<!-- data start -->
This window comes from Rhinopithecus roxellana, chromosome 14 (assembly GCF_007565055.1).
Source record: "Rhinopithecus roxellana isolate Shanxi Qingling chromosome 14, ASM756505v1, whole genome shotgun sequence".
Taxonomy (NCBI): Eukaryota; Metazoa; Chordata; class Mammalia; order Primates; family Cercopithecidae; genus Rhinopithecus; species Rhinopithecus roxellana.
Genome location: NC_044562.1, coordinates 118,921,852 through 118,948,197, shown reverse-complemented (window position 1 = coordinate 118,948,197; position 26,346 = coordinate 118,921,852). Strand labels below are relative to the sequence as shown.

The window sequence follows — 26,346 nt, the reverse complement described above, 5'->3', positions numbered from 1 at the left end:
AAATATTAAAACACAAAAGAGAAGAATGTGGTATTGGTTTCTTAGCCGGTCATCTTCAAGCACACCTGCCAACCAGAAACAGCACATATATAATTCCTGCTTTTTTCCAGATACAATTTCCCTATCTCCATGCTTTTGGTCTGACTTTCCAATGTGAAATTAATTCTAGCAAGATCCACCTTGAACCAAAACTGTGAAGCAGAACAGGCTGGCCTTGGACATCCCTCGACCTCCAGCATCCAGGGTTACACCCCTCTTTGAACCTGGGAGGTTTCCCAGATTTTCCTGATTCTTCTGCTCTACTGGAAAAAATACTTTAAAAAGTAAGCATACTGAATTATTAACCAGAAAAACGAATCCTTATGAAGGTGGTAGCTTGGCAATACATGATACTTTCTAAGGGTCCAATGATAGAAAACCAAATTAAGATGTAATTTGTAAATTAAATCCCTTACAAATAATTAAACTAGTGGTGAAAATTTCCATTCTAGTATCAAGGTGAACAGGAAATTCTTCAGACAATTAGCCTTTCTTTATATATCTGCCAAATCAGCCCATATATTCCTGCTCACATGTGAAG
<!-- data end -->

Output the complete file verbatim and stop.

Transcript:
This window comes from Rhinopithecus roxellana, chromosome 14 (assembly GCF_007565055.1).
Source record: "Rhinopithecus roxellana isolate Shanxi Qingling chromosome 14, ASM756505v1, whole genome shotgun sequence".
Taxonomy (NCBI): Eukaryota; Metazoa; Chordata; class Mammalia; order Primates; family Cercopithecidae; genus Rhinopithecus; species Rhinopithecus roxellana.
Genome location: NC_044562.1, coordinates 118,921,852 through 118,948,197, shown reverse-complemented (window position 1 = coordinate 118,948,197; position 26,346 = coordinate 118,921,852). Strand labels below are relative to the sequence as shown.

The window sequence follows — 26,346 nt, the reverse complement described above, 5'->3', positions numbered from 1 at the left end:
AAATATTAAAACACAAAAGAGAAGAATGTGGTATTGGTTTCTTAGCCGGTCATCTTCAAGCACACCTGCCAACCAGAAACAGCACATATATAATTCCTGCTTTTTTCCAGATACAATTTCCCTATCTCCATGCTTTTGGTCTGACTTTCCAATGTGAAATTAATTCTAGCAAGATCCACCTTGAACCAAAACTGTGAAGCAGAACAGGCTGGCCTTGGACATCCCTCGACCTCCAGCATCCAGGGTTACACCCCTCTTTGAACCTGGGAGGTTTCCCAGATTTTCCTGATTCTTCTGCTCTACTGGAAAAAATACTTTAAAAAGTAAGCATACTGAATTATTAACCAGAAAAACGAATCCTTATGAAGGTGGTAGCTTGGCAATACATGATACTTTCTAAGGGTCCAATGATAGAAAACCAAATTAAGATGTAATTTGTAAATTAAATCCCTTACAAATAATTAAACTAGTGGTGAAAATTTCCATTCTAGTATCAAGGTGAACAGGAAATTCTTCAGACAATTAGCCTTTCTTTATATATCTGCCAAATCAGCCCATATATTCCTGCTCACATGTGAAG